For the premium sakes, TOKUTEI MEISHOSHU (
特定 名称 酒), it is necessary to use first quality rice (Ittô 一等), or better, of special quality (Tokutô 特等), or even better, of superior special quality (Tokujo 特上).

From the harvest, one avoids using rice from the previous year (
古米 Komai). The lipids in this rice will have had time to oxidize and will impart a rancid taste to the sake. And if the grains have become dehydrated, the minerals (including ferrous compounds) will have migrated to the centre of the grain and therefore be more difficult to remove by polishing.

There are two types of polishing. The first is to press the grains together while spinning them in a silo. This is the method used to husk and blanch table rice.
For Sakamai, we can start with this method, but for a deeper polishing, we will use the abrasion method.

 

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Side by side, the two types of polishers at the Kato shuzo located in Sado Island.

During polishing, the Sakamai is fed into a hopper located above the polishing chamber.
A valve controls the flow of kernels into the polishing chamber where the grains rub against the abrasive surface.
Afterwards, a mesh separates the bran from the grains.
The bran is picked up on one side. The refined grains are collected by a bucket conveyor to be reintroduced into the hopper for another round.

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Polishing can take a long time. And the duration of the process grows exponentially. With the same quantity of rice, if it takes 6 hours to achieve a rate of 75%, to attain 70% may need 8 hours. To reach 65%, 12 h, and for 50%, it can last as long as 30 h.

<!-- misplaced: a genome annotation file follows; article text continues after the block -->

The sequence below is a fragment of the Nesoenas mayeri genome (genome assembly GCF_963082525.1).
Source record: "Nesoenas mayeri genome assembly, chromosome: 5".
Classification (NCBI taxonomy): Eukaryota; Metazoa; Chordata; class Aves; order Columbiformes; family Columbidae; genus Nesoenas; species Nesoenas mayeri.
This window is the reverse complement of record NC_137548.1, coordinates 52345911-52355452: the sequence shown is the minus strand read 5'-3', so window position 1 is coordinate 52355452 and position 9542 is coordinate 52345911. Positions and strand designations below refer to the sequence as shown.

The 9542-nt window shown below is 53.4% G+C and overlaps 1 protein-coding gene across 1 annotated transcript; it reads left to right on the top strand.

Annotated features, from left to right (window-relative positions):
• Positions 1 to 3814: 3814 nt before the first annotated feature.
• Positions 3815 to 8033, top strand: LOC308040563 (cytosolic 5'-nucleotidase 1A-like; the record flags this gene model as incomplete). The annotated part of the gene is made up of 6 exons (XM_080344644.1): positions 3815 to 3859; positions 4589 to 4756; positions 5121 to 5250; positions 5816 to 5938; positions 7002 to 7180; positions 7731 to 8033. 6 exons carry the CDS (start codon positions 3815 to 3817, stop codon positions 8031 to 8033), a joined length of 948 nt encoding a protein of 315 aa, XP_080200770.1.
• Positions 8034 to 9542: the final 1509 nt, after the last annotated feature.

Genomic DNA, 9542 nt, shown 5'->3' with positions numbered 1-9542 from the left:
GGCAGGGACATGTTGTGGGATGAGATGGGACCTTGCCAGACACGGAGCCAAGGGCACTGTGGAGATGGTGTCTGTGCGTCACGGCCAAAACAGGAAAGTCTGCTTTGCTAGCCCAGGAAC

The closer you get to the Shimpaku, the harder and more brittle the rice is. Moreover it has been dried out by repeated abrasions. The process needs to be even more gentle.
A breakage of the Shimpaku causes its pieces to fall with the bran on the wrong side of the sieve. The precious part of the grain that we wish keeping is lost.
Also, the partial losses of the Shimpaku by breaking induce uncertainty in the calculation of the Seimaibuai.

The polishing rate is calculated by weight. We want the polishing rate to apply as accurately as possible to each grain. Lighter grains, because they are broken, pull the average weight down by compensating for that of grains that would be less polished than the desired Seimaibuai.
For example, in a batch that we mean 60% ripened, one wouldn’t want half of the kernels to be 20% polished and the other half to be whole kernels; the measure of rice will have lost 40% of its mass, but not necessarily the one you want to remove.

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Once the polishing is completed, the rice is bagged and stored for at least one week; This is the Karachi, a period during which the grain gradually regains the moisture lost by the process.